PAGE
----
HenryMatisse: The Cut-Outs has been described by director of the TateGalleries Nicholas Serota as a-once-in-a-lifetime show and oui, it really is. Bringingfor the first time together almost 130 Art works, this exhibition deeply exploresthe last chapter of Matisse’s career.

Henry Matisse (1869-1954) is one of the most influential artistsof the twentieth century. What makes his oeuvre particularly fascinating is theway it embraces various techniques and elegantly moves from a concept toanother, from a subject to another. Yet always without losing his special andunique traits.

Diagnosed with cancer, Matisse spent the last seventeenyears of his life on a wheelchair. He could no longer paint. Despite healthproblems, this phase of his life corresponded instead to a new approach tomaking work, that of cutting shapes from painted paper.

“Itis no longer the brush that slips and slides over the canvas, it is the scissorthat cut into the paper and into the colour. The conditions of the journey are100 per cent different.The contour of the figure springs from the discovery ofthe scissors that give it the movement of circulating life. This tool doesn’tmodulate, it doesn’t brush on, but it incises in, underline this well, becausethe criteria of observation will be different”

The process behind this new “paint with scissors”technique is as simple as it appears: draw, cut, and stick.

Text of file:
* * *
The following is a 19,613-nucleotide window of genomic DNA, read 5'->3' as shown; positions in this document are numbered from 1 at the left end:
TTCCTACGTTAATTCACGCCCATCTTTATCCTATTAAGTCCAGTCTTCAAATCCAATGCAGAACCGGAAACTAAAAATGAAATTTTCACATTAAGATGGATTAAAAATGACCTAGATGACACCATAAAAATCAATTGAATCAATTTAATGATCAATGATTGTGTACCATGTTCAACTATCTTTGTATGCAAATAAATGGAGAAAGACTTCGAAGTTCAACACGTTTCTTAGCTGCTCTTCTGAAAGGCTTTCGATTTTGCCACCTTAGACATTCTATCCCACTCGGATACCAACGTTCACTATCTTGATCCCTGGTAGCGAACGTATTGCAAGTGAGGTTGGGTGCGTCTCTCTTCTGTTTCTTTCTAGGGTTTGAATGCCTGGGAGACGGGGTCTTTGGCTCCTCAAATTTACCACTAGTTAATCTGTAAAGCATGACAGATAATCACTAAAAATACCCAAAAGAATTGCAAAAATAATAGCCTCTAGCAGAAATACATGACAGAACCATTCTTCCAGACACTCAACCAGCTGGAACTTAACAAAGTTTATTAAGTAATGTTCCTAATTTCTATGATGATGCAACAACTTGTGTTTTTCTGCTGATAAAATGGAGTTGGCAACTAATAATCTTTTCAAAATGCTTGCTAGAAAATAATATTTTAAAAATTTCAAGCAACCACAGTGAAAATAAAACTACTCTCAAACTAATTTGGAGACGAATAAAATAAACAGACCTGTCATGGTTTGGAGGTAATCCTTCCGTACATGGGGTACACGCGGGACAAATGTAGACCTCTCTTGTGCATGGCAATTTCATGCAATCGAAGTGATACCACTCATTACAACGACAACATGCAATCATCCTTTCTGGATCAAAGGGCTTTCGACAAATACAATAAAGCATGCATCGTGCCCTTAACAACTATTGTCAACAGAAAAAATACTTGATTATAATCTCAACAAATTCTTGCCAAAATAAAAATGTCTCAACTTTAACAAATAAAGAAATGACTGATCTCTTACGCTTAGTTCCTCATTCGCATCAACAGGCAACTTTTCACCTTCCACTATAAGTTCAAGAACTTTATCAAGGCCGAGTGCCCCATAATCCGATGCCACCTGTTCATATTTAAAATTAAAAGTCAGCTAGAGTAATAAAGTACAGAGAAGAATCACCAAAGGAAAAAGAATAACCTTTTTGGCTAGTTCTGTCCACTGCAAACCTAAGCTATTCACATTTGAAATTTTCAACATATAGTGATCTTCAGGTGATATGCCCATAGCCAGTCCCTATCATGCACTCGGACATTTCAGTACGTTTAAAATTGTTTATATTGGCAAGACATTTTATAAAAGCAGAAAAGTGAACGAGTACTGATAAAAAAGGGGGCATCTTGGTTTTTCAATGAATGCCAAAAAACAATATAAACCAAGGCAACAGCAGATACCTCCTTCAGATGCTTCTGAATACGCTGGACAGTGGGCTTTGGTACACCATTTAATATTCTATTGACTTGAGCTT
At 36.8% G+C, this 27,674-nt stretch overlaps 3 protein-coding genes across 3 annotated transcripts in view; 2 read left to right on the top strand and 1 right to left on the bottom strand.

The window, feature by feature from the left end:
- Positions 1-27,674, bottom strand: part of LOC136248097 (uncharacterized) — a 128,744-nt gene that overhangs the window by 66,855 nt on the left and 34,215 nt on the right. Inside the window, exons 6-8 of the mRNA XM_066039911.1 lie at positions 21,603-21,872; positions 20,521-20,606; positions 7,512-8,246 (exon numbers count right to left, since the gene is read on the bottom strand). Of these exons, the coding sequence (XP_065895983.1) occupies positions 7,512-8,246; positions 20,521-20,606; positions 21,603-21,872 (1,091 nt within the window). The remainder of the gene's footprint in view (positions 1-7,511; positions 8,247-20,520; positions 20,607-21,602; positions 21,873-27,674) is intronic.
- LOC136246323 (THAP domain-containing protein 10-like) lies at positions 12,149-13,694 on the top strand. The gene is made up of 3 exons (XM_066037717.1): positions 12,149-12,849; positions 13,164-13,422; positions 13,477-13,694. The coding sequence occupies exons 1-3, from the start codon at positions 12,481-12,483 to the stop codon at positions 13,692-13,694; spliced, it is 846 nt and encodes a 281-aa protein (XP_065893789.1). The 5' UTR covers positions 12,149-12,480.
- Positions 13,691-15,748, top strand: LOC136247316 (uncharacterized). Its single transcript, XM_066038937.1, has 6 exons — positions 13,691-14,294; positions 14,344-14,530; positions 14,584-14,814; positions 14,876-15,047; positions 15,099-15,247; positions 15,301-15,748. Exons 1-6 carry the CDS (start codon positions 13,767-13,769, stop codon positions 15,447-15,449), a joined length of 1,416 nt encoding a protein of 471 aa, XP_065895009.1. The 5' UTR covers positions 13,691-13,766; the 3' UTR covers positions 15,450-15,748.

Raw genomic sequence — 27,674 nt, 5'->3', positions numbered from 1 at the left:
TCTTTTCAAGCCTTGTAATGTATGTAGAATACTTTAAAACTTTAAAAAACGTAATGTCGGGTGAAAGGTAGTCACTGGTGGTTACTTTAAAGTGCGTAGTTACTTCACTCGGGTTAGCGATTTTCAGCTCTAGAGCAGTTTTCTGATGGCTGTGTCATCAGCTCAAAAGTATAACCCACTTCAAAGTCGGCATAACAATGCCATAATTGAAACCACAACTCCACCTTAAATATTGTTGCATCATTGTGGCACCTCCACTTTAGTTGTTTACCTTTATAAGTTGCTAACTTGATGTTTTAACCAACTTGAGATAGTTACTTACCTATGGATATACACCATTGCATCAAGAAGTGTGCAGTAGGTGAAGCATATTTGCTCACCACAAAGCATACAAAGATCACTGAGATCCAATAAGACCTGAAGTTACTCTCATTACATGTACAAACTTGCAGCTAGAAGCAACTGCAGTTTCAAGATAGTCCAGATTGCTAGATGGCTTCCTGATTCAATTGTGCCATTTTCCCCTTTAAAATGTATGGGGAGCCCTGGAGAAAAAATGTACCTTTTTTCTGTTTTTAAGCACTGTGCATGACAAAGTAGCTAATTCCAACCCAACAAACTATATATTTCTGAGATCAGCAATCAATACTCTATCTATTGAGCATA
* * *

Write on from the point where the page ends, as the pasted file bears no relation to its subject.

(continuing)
Yet the compositionof lines, figures, and colours is extraordinary and remains with neither precedentnor parallel. By juxtaposing small gems such as Icarus and The Horse withmonumental works like The Snail and Oceania, the exhibition perfectly displaysthe development of the cut out method. In fact, as Matisse’s experience andskills with these paper cut outs increased, so did the scale of his works.

Roomby room pieces become more ambitious and the show reaches its climax with thefamous quartet of Blue Nudes, made byMatisse at the age of 82.

Wandering in such vortex of colours and figures gives asense of fluidity and almost complete harmony which well mirrors Matisse’s joyin his new or rather “second life”. The exhibition is vast and the experienceis somehow magical: truly, it’s a journey into Matisse’s creativity whichtranscends the boundaries of conventional drawing, painting and sculpture.

Yes,it is a once-in-a- life time show and teaches us that, to borrow Matisse’swords, “creativity takes courage”.

HenryMatisse: The Cut-Outs is on view until September atTate Modern (London) and it will then travel to the Museum of Modern Art (NewYork).